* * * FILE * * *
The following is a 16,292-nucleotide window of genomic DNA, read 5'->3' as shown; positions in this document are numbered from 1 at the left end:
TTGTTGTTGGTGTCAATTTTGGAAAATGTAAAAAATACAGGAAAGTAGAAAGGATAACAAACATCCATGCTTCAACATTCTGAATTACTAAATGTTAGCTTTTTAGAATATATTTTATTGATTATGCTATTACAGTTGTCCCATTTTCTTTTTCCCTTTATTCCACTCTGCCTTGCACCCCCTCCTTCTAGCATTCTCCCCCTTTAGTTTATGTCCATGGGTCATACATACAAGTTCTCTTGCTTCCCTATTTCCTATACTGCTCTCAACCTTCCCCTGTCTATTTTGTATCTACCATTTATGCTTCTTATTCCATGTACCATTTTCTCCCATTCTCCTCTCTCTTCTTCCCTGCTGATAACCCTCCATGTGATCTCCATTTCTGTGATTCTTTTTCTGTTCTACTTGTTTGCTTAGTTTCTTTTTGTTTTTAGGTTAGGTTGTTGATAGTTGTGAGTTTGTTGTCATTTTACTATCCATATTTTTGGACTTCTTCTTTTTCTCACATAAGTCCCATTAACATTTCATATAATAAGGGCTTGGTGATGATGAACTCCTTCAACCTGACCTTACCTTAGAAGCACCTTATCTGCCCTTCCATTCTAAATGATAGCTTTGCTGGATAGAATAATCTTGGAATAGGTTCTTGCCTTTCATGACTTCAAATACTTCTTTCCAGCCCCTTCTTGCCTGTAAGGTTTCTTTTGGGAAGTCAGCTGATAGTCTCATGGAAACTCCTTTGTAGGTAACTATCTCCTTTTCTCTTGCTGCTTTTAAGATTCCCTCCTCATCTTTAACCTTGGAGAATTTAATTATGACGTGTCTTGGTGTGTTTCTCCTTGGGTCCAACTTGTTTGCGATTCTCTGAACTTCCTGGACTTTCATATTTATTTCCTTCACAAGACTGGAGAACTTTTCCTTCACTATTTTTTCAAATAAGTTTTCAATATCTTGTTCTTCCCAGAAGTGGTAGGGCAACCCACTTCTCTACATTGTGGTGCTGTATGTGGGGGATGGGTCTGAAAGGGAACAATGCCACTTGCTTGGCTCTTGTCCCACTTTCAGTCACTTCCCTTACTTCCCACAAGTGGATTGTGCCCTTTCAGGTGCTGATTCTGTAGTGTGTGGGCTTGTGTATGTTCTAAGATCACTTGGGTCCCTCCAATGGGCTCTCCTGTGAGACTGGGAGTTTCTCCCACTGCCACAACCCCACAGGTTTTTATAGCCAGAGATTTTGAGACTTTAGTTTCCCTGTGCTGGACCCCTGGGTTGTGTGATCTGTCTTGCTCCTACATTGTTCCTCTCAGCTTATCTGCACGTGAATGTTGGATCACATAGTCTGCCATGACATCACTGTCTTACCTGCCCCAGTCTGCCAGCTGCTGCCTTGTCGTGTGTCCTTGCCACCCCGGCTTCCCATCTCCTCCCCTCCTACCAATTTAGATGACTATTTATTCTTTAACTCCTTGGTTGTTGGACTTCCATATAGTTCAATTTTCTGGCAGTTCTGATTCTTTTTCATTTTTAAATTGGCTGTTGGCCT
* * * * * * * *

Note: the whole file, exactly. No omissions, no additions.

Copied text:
The following is a 16,292-nucleotide window of genomic DNA, read 5'->3' as shown; positions in this document are numbered from 1 at the left end:
TTGTTGTTGGTGTCAATTTTGGAAAATGTAAAAAATACAGGAAAGTAGAAAGGATAACAAACATCCATGCTTCAACATTCTGAATTACTAAATGTTAGCTTTTTAGAATATATTTTATTGATTATGCTATTACAGTTGTCCCATTTTCTTTTTCCCTTTATTCCACTCTGCCTTGCACCCCCTCCTTCTAGCATTCTCCCCCTTTAGTTTATGTCCATGGGTCATACATACAAGTTCTCTTGCTTCCCTATTTCCTATACTGCTCTCAACCTTCCCCTGTCTATTTTGTATCTACCATTTATGCTTCTTATTCCATGTACCATTTTCTCCCATTCTCCTCTCTCTTCTTCCCTGCTGATAACCCTCCATGTGATCTCCATTTCTGTGATTCTTTTTCTGTTCTACTTGTTTGCTTAGTTTCTTTTTGTTTTTAGGTTAGGTTGTTGATAGTTGTGAGTTTGTTGTCATTTTACTATCCATATTTTTGGACTTCTTCTTTTTCTCACATAAGTCCCATTAACATTTCATATAATAAGGGCTTGGTGATGATGAACTCCTTCAACCTGACCTTACCTTAGAAGCACCTTATCTGCCCTTCCATTCTAAATGATAGCTTTGCTGGATAGAATAATCTTGGAATAGGTTCTTGCCTTTCATGACTTCAAATACTTCTTTCCAGCCCCTTCTTGCCTGTAAGGTTTCTTTTGGGAAGTCAGCTGATAGTCTCATGGAAACTCCTTTGTAGGTAACTATCTCCTTTTCTCTTGCTGCTTTTAAGATTCCCTCCTCATCTTTAACCTTGGAGAATTTAATTATGACGTGTCTTGGTGTGTTTCTCCTTGGGTCCAACTTGTTTGCGATTCTCTGAACTTCCTGGACTTTCATATTTATTTCCTTCACAAGACTGGAGAACTTTTCCTTCACTATTTTTTCAAATAAGTTTTCAATATCTTGTTCTTCCCAGAAGTGGTAGGGCAACCCACTTCTCTACATTGTGGTGCTGTATGTGGGGGATGGGTCTGAAAGGGAACAATGCCACTTGCTTGGCTCTTGTCCCACTTTCAGTCACTTCCCTTACTTCCCACAAGTGGATTGTGCCCTTTCAGGTGCTGATTCTGTAGTGTGTGGGCTTGTGTATGTTCTAAGATCACTTGGGTCCCTCCAATGGGCTCTCCTGTGAGACTGGGAGTTTCTCCCACTGCCACAACCCCACAGGTTTTTATAGCCAGAGATTTTGAGACTTTAGTTTCCCTGTGCTGGACCCCTGGGTTGTGTGATCTGTCTTGCTCCTACATTGTTCCTCTCAGCTTATCTGCACGTGAATGTTGGATCACATAGTCTGCCATGACATCACTGTCTTACCTGCCCCAGTCTGCCAGCTGCTGCCTTGTCGTGTGTCCTTGCCACCCCGGCTTCCCATCTCCTCCCCTCCTACCAATTTAGATGACTATTTATTCTTTAACTCCTTGGTTGTTGGACTTCCATATAGTTCAATTTTCTGGCAGTTCTGATTCTTTTTCATTTTTAAATTGGCTGTTGGCCT